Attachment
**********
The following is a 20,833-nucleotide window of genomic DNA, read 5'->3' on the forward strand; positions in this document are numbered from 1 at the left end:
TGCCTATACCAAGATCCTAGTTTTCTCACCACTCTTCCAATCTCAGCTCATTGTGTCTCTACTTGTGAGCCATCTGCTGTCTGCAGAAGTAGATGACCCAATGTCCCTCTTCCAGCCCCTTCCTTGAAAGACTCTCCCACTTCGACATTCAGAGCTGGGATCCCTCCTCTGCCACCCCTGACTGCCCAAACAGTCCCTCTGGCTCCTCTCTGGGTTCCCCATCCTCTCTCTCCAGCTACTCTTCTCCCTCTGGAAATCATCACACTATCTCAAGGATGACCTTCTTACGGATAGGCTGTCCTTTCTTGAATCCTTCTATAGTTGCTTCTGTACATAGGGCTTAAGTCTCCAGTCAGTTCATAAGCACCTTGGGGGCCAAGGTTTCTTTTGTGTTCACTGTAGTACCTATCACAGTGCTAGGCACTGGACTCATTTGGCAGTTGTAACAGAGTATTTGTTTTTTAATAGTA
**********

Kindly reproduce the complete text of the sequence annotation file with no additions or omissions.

The following is a 20,833-nucleotide window of genomic DNA, read 5'->3' on the forward strand; positions in this document are numbered from 1 at the left end:
TGCCTATACCAAGATCCTAGTTTTCTCACCACTCTTCCAATCTCAGCTCATTGTGTCTCTACTTGTGAGCCATCTGCTGTCTGCAGAAGTAGATGACCCAATGTCCCTCTTCCAGCCCCTTCCTTGAAAGACTCTCCCACTTCGACATTCAGAGCTGGGATCCCTCCTCTGCCACCCCTGACTGCCCAAACAGTCCCTCTGGCTCCTCTCTGGGTTCCCCATCCTCTCTCTCCAGCTACTCTTCTCCCTCTGGAAATCATCACACTATCTCAAGGATGACCTTCTTACGGATAGGCTGTCCTTTCTTGAATCCTTCTATAGTTGCTTCTGTACATAGGGCTTAAGTCTCCAGTCAGTTCATAAGCACCTTGGGGGCCAAGGTTTCTTTTGTGTTCACTGTAGTACCTATCACAGTGCTAGGCACTGGACTCATTTGGCAGTTGTAACAGAGTATTTGTTTTTTAATAGTA